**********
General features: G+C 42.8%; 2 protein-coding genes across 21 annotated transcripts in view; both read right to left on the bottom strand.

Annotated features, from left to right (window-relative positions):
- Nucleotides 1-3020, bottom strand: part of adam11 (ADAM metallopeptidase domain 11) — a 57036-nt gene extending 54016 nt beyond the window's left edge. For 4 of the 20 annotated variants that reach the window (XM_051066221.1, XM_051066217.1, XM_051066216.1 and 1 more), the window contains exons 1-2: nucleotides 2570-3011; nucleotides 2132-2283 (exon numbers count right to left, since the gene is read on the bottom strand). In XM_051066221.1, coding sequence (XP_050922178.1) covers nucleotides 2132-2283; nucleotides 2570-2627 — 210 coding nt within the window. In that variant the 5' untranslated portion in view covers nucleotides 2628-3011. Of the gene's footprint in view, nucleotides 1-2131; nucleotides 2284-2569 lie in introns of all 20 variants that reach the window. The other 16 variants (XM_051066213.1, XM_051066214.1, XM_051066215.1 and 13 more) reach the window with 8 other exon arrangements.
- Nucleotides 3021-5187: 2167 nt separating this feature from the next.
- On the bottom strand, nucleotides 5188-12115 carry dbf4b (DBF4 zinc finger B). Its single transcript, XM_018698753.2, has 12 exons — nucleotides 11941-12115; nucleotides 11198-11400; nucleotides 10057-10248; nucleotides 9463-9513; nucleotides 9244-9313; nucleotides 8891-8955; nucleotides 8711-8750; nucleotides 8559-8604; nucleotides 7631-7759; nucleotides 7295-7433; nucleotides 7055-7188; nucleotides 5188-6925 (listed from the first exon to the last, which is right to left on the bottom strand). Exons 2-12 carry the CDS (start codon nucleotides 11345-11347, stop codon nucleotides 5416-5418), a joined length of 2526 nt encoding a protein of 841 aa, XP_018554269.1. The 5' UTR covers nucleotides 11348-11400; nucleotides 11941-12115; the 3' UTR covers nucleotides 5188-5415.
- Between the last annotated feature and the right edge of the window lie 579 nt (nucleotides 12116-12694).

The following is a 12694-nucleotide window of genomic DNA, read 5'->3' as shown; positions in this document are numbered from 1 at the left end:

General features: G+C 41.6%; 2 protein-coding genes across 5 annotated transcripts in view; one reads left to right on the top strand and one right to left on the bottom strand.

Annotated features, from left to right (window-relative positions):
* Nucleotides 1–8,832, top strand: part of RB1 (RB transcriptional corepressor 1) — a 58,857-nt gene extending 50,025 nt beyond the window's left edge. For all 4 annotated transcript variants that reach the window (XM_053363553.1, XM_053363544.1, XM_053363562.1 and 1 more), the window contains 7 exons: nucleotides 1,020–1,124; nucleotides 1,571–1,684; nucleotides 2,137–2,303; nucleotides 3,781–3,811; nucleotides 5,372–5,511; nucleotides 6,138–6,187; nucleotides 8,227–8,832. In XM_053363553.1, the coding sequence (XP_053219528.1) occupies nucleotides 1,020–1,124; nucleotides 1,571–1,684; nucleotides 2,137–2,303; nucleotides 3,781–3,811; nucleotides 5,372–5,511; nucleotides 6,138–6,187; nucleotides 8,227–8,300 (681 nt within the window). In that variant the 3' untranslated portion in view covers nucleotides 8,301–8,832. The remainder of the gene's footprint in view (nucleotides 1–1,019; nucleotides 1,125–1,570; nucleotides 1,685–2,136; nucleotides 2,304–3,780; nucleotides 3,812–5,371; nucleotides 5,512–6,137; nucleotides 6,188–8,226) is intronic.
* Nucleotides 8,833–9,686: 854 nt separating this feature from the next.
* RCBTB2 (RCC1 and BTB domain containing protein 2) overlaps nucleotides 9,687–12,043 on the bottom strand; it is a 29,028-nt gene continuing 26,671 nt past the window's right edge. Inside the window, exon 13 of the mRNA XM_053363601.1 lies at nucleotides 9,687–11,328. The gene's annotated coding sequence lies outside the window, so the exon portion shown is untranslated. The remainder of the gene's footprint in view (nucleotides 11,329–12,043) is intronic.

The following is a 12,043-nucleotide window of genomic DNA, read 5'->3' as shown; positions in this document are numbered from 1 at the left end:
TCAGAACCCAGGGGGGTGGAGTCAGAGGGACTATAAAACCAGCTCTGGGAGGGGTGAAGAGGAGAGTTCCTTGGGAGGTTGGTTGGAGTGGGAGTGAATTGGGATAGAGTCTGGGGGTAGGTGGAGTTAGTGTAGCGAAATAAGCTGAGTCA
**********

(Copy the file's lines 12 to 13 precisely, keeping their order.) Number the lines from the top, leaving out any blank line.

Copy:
* RCBTB2 (RCC1 and BTB domain containing protein 2) overlaps nucleotides 9,687–12,043 on the bottom strand; it is a 29,028-nt gene continuing 26,671 nt past the window's right edge. Inside the window, exon 13 of the mRNA XM_053363601.1 lies at nucleotides 9,687–11,328. The gene's annotated coding sequence lies outside the window, so the exon portion shown is untranslated. The remainder of the gene's footprint in view (nucleotides 11,329–12,043) is intronic.

The following is a 12,043-nucleotide window of genomic DNA, read 5'->3' as shown; positions in this document are numbered from 1 at the left end: